The next chapter 6 December 2019 Lexington managing director Julia Edmonds on taking the helm at the caterer and her people plans for the future
In this week's issue... The next chapter Lexington managing director Julia Edmonds on taking the helm at the caterer and her people plans for the future
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Plenty of rain – but no showers

01 January 2000
Plenty of rain – but no showers

What an interesting month it's been - certainly a varied one. Take our 4th Annual Classic Car Show for a start. On Sunday morning, we were up at 6am to put direction signs all round the route of the 35-mile road run. Nearly 100 cars turned up in Louth Market Place for the start by the mayor, and off they went.

It then started to rain, gently at first - bear in mind that lots of the cars were open-topped - and then the heavens opened. Most of the cars came back to the hotel and parked up in our beautiful grounds, and then the owners came in for lunch and refreshments.

Hamburgers and hot dogs were available outside, and I think we sold about six. Many of the owners just sat in their cars, and the judging was wet and miserable.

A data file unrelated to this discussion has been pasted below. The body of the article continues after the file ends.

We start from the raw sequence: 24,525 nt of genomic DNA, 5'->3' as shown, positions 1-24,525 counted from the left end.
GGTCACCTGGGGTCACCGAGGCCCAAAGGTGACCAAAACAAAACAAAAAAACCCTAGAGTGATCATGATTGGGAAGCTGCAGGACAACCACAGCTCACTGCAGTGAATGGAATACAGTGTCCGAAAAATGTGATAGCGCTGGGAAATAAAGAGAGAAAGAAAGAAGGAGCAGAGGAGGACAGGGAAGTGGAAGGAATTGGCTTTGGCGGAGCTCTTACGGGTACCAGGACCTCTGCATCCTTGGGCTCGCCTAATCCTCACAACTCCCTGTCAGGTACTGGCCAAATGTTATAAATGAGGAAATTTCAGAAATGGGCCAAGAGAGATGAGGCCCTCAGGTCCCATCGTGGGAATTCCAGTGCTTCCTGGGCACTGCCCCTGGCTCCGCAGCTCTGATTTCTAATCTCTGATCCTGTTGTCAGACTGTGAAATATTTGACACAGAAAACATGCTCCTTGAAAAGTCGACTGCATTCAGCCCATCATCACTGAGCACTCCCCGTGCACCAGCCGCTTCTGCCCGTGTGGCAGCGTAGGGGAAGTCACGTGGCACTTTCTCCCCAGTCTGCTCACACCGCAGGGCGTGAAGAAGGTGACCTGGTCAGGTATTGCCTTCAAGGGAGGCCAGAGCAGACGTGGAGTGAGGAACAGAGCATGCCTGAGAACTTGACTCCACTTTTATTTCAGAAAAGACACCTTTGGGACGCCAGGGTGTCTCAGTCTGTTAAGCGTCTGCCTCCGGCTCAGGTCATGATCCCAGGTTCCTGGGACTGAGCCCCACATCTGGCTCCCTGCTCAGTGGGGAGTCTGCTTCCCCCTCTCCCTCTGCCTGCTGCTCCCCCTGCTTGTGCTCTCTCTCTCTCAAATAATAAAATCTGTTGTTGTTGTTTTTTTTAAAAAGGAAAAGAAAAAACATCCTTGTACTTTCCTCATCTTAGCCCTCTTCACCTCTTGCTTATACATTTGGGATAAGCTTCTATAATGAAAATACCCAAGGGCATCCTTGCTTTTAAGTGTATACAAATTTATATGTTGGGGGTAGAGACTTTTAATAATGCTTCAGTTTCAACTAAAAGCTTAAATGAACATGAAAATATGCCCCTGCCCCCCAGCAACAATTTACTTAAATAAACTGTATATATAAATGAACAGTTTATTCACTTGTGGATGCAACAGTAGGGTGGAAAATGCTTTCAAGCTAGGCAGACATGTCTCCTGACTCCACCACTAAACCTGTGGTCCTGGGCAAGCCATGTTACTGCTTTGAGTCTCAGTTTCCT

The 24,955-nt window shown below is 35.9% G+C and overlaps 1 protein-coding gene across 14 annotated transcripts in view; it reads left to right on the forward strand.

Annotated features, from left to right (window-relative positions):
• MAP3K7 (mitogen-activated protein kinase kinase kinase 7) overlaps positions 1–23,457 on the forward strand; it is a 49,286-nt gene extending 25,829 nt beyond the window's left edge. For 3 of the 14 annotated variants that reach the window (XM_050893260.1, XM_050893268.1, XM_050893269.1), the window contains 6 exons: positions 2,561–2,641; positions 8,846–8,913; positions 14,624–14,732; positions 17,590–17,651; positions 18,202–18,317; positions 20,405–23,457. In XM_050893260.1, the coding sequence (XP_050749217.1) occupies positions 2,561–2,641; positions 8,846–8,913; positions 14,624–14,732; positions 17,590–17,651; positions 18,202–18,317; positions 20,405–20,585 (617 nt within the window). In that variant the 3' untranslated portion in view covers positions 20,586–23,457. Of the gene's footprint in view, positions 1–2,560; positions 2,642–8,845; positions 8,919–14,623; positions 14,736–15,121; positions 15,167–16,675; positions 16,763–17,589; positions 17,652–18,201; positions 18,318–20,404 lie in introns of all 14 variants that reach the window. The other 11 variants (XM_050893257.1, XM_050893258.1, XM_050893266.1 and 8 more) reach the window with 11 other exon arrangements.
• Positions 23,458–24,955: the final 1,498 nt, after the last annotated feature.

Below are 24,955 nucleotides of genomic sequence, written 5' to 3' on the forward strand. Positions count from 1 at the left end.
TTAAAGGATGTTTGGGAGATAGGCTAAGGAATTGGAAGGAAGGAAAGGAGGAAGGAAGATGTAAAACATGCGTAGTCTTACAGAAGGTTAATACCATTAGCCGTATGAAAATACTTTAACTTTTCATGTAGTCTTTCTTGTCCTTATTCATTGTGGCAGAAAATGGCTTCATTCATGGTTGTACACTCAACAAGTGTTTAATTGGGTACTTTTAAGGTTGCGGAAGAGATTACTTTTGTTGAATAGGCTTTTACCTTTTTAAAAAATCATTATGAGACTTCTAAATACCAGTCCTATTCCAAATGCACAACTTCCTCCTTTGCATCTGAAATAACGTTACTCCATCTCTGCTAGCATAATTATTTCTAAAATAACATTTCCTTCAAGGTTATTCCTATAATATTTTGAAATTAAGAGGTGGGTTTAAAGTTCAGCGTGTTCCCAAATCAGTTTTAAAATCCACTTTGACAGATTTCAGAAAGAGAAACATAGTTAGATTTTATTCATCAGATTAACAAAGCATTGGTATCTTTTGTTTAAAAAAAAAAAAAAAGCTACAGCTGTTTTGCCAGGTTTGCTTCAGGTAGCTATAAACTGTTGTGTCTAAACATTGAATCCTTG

The local morris men turned up at 2pm, but didn't perform because it was so wet. The mayor, bless her, got extremely wet handing out prizes, and at about 2.30pm we reluctantly closed the show.

People often ask me why I do it, and my response is that, apart from my own interest in old cars (we have four), it is part of our marketing strategy. It does create a lot of interest, and brings a lot of people to the hotel. Since we started it three years ago, several local car clubs come and meet here.

Muddy water

Earlier this year we suffered a burst water main. Well, just before the May bank holiday, contractors turned up with diggers. They started work outside, and within 10 minutes they hit the water main and cut the electricity cable. We had no water or electricity for about an hour.

Both supplies were restored, but we had brown, muddy water running through our system. Two days later, most of the guests complained that their showers did not work. It was chaos. We rang the water board, they sent an engineer, and he agreed to provide a plumber to clear the silt-blocked showers.

Another interesting event was our Italian wedding. A local man was marrying an Italian girl, and all her family stayed with us. The first problem was when they flew from Rome to Amsterdam, and then to Humberside Airport - while their luggage was sent back to Rome. After frantic phone calls, and a few threats, the cases finally turned up about 30 minutes before the wedding.

We made the wedding cake. We don't usually do this, but an Italian wedding cake is like an exotic triangle, with a sponge base, well doused in peach brandy, covered with whipped cream, and set with a meringue nest of glazed fruit on top. They loved it - and we will now put it on our menu.

Next diary from Colin Hillyard will be on 16 July

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